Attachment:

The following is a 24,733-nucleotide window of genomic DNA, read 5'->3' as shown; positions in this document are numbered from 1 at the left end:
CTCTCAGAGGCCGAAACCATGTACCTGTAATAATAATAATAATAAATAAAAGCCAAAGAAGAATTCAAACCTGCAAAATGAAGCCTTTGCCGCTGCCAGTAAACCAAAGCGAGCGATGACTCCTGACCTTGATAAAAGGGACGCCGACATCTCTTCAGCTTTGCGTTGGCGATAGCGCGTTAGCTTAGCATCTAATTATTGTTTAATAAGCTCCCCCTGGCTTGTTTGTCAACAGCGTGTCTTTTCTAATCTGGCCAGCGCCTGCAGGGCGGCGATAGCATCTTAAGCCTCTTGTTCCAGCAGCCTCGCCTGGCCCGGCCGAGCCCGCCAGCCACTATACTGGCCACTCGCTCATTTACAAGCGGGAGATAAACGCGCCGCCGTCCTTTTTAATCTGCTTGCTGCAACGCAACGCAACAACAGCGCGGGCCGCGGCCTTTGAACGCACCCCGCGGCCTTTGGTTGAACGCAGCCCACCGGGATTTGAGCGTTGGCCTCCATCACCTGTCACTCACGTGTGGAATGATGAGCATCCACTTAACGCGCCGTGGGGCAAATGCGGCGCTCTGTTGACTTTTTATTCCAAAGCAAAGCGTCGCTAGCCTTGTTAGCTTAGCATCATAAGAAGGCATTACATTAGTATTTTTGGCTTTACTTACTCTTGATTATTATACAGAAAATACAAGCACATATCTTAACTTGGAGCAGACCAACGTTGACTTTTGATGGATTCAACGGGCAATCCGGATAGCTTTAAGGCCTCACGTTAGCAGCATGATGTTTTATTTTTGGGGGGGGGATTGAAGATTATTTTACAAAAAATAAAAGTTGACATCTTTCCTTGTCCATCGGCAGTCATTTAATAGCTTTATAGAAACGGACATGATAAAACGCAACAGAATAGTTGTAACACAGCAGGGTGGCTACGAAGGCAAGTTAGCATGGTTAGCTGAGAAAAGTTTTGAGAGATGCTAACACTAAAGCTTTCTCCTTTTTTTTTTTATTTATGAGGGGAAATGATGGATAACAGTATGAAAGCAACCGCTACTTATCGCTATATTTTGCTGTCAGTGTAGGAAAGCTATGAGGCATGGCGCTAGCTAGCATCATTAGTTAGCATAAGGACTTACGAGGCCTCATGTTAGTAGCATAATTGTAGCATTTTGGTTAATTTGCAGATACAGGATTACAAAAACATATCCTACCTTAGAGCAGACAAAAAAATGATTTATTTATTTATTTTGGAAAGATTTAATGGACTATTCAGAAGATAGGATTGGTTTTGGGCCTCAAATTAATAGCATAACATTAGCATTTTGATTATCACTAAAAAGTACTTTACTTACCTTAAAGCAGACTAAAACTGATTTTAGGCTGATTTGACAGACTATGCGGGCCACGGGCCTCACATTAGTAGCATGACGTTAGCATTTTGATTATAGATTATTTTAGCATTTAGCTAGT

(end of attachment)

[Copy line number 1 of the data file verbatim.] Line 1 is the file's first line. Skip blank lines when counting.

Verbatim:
The following is a 24,733-nucleotide window of genomic DNA, read 5'->3' as shown; positions in this document are numbered from 1 at the left end: